Daniel Webster developed his love for penknives at an early age. In fact, Master James Tappan, one of Daniel’s first schoolteachers, told the story of how Daniel received his first penknife:
Daniel was always the brightest boy in the school. . . . He would learn more in five minutes than any other boy in five hours. . . . One Saturday, I remember, I held up a handsome new jack-knife to the scholars and said the boy who would commit to memory the greatest number of verses in the Bible by Monday morning should have it. Many of the boys did well; but when it came to Daniel’s turn to recite, I found that he had committed so much [to memory] that after hearing him repeat some sixty or seventy verses, I was obliged to give up, he telling me [still] that there were several chapters yet that he had learned. Daniel got that jack-knife.
Daniel Webster learned early to love the Bible, and his love for that Book never waned. In fact, on the Fourth of July, 1851, the year before his death, Webster stood just outside the Capitol on its east side and delivered the speech at the laying of the cornerstone for the additions to the Capitol that have now become the current chambers for the House and the Senate. Speaking to the thousands gathered there at the Capitol that day, Webster summed up not only what he had believed throughout his life but also what he believed must continue to be part of America’s public policy. He explained:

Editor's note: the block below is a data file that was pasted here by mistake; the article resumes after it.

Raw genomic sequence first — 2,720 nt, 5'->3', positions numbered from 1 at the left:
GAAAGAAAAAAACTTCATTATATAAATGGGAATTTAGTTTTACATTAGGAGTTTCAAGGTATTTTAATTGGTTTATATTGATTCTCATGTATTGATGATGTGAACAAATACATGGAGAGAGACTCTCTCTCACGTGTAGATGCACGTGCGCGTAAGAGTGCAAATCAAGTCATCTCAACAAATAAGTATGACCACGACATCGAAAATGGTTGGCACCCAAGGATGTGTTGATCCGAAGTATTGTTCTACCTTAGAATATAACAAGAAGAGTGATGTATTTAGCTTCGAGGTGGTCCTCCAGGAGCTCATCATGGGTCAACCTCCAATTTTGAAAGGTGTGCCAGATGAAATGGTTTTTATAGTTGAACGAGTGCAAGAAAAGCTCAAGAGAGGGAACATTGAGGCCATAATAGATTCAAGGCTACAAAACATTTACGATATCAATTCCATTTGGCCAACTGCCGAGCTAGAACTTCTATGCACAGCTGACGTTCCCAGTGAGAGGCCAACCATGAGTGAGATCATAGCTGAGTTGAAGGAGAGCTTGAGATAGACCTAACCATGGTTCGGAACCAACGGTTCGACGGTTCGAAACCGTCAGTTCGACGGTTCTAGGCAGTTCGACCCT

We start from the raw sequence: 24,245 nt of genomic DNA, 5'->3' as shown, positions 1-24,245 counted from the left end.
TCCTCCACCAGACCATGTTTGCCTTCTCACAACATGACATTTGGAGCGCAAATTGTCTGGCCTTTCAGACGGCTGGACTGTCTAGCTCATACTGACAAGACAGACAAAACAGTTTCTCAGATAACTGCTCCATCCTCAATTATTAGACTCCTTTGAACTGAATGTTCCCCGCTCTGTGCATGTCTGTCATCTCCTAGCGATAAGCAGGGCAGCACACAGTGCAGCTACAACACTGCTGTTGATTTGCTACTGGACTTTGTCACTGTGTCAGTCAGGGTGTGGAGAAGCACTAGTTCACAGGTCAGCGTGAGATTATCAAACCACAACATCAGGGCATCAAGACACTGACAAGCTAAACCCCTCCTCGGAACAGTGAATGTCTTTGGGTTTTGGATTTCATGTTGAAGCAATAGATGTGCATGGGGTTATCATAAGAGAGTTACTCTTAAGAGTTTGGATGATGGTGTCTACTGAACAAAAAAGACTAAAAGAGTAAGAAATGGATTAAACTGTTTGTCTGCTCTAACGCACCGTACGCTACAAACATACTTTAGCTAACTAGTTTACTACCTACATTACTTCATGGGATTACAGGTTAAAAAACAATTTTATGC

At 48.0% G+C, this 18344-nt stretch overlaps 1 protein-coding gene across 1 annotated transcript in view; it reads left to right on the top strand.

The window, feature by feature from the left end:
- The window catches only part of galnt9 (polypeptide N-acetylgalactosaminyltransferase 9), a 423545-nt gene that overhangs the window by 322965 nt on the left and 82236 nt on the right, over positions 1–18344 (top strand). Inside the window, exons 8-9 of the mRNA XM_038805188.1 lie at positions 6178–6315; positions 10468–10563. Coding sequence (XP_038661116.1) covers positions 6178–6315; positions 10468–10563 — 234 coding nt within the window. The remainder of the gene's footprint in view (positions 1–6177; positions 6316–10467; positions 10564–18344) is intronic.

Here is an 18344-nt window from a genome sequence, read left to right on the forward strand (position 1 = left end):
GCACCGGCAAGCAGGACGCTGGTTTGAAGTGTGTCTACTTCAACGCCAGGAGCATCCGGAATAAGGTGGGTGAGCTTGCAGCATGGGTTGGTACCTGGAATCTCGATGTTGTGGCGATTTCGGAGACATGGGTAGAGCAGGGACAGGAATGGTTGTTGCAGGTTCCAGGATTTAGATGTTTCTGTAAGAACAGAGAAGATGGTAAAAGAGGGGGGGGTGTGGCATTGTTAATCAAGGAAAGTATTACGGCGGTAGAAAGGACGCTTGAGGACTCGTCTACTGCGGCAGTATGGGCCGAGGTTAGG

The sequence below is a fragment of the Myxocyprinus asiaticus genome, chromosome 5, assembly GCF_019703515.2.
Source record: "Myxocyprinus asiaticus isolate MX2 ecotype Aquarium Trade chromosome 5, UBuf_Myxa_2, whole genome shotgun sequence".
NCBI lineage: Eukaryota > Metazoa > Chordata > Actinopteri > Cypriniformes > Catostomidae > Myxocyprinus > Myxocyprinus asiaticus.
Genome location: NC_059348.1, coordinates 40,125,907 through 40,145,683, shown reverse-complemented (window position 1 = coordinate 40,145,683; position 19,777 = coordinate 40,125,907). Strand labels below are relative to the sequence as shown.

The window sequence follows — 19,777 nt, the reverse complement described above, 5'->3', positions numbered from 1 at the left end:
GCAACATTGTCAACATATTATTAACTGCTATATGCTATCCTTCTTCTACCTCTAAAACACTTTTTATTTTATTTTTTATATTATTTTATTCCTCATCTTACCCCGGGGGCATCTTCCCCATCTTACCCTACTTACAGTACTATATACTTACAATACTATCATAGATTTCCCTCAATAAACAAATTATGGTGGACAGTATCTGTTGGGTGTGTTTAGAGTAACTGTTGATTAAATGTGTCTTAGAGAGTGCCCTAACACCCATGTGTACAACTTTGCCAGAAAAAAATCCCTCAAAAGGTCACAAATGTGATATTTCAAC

Man is not only an intellectual but he is also a religious being, and his religious feelings and habits require cultivation. Let the religious element in man’s nature be neglected – let him be influenced by no higher motives than low self-interest, and subjected to no stronger restraint than the limits of civil authority – and he becomes the creature of selfish passion or blind fanaticism. The spectacle of a nation [France], powerful and enlightened, but without Christian faith, has been presented . . . as a warning beacon for the nations. On the other hand, the cultivation of the religious sentiment represses licentiousness, incites to general benevolence and the practical acknowledgment of the brotherhood of man, inspires respect for law and order, and gives strength to the whole social fabric.